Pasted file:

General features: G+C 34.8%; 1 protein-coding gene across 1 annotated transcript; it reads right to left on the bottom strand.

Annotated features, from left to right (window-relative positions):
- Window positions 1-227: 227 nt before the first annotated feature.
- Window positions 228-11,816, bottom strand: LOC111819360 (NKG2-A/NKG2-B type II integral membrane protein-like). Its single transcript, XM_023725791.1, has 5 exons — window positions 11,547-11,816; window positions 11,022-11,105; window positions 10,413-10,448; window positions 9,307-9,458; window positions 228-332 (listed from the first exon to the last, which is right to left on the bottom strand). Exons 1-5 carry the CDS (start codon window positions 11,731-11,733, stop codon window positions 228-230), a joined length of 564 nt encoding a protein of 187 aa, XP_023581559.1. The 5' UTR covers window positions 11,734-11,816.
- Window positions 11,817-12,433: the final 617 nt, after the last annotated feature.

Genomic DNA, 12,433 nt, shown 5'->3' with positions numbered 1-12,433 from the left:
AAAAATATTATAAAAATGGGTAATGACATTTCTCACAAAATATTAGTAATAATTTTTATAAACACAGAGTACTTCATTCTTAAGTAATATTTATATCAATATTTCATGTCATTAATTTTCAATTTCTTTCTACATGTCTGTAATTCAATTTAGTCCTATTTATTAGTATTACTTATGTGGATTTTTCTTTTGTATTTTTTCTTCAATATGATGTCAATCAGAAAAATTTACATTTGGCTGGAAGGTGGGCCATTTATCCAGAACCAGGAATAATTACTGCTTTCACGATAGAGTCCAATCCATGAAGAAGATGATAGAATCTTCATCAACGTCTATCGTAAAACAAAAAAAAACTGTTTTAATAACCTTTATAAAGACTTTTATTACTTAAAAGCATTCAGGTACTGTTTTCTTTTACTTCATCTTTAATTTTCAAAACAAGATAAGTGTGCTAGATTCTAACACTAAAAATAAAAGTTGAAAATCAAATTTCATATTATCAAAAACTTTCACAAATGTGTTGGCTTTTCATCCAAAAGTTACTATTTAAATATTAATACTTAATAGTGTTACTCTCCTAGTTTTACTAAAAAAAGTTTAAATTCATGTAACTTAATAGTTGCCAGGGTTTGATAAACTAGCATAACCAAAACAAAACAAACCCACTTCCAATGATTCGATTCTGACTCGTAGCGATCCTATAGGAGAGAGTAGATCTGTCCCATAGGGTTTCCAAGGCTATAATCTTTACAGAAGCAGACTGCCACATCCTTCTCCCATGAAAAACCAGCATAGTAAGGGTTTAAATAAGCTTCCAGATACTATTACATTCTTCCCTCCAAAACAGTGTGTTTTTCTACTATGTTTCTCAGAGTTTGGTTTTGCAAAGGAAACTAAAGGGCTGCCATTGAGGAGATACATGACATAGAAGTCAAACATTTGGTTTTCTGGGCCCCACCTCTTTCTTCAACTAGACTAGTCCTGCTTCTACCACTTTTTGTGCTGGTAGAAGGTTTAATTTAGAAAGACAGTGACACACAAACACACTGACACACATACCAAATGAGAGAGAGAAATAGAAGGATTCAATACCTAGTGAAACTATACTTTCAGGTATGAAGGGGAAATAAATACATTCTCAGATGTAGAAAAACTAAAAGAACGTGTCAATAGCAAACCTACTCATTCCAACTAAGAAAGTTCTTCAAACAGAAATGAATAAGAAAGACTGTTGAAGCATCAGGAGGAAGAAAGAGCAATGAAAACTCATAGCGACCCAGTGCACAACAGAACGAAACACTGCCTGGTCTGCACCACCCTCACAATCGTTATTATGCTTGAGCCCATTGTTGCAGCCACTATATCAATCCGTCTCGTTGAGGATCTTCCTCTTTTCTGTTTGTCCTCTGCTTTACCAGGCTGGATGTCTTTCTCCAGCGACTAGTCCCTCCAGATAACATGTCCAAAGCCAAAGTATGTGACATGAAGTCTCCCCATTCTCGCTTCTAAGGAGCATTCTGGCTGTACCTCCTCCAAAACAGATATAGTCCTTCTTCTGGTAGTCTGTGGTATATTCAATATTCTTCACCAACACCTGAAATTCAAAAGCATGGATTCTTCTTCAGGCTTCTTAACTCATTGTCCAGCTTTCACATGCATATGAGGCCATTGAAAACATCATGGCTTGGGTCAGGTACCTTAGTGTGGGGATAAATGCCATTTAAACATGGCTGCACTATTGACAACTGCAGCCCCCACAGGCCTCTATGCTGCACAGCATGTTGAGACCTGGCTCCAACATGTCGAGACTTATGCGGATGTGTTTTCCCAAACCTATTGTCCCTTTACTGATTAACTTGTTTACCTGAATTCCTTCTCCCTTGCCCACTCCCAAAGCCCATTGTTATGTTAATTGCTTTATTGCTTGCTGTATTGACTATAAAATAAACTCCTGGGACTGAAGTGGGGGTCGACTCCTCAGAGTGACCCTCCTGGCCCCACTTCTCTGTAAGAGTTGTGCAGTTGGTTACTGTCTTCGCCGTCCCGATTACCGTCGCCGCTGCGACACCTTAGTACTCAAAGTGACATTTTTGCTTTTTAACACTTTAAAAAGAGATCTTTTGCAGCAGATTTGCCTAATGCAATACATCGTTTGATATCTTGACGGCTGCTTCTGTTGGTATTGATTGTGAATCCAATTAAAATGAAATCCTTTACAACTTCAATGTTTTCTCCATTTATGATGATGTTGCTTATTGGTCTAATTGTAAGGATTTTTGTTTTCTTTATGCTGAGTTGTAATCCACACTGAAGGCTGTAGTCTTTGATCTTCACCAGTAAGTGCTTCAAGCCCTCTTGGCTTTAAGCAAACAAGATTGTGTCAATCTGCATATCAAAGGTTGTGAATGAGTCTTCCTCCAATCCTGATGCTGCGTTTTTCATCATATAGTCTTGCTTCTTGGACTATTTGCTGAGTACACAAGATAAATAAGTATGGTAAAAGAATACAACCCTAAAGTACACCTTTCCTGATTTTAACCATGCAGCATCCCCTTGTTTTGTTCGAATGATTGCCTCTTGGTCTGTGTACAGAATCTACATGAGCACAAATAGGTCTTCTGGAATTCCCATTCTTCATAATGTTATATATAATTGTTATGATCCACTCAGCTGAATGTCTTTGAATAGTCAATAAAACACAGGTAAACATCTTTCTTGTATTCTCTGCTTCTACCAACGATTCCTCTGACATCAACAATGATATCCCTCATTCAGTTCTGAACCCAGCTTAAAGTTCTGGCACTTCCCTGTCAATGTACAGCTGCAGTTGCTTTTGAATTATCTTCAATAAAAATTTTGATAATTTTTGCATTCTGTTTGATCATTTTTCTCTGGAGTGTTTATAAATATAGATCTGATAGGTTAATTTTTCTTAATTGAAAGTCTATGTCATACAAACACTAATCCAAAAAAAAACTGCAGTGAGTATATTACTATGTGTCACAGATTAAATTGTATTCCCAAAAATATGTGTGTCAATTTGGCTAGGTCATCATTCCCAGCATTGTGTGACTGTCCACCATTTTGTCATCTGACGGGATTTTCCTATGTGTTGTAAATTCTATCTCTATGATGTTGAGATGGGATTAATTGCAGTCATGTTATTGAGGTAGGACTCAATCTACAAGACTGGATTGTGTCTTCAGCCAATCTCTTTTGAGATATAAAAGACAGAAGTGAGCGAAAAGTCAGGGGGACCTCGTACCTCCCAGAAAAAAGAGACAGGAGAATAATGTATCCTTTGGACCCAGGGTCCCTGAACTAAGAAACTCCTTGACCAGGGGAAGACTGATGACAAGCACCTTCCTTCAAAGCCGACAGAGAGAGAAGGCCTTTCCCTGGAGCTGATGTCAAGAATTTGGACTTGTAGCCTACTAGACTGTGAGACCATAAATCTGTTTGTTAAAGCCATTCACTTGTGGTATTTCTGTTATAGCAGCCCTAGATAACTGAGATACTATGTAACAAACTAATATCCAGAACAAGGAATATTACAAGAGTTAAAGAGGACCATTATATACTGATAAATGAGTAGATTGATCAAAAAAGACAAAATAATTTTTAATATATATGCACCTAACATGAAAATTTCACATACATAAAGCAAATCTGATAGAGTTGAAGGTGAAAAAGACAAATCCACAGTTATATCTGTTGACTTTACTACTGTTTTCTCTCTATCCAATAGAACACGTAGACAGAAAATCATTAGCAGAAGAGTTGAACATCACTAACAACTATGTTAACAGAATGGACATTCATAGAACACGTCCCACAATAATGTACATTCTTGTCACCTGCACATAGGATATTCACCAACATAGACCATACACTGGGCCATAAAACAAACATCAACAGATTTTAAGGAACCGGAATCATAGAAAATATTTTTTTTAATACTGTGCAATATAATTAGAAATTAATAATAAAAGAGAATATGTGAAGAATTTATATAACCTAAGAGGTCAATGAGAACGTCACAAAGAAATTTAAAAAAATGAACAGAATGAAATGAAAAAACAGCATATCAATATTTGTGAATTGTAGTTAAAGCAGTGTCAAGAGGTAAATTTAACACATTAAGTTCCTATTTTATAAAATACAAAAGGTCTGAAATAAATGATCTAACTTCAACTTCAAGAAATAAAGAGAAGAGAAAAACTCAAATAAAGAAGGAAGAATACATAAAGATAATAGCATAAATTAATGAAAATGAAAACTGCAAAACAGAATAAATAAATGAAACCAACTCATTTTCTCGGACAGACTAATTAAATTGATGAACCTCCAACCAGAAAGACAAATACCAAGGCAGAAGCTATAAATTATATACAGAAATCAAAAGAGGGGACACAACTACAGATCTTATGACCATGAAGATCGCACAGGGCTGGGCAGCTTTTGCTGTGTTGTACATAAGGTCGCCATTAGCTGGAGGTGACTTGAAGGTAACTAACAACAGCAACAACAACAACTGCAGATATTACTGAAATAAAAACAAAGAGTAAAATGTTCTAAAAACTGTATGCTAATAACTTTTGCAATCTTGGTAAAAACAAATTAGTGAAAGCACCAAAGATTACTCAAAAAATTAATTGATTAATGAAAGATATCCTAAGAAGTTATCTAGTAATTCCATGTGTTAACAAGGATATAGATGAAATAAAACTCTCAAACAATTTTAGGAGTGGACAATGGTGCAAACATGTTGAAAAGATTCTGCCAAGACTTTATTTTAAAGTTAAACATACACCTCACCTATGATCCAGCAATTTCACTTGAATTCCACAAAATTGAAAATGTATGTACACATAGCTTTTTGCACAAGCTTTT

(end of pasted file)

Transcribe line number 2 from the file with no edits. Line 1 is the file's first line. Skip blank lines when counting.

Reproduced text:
Annotated features, from left to right (window-relative positions):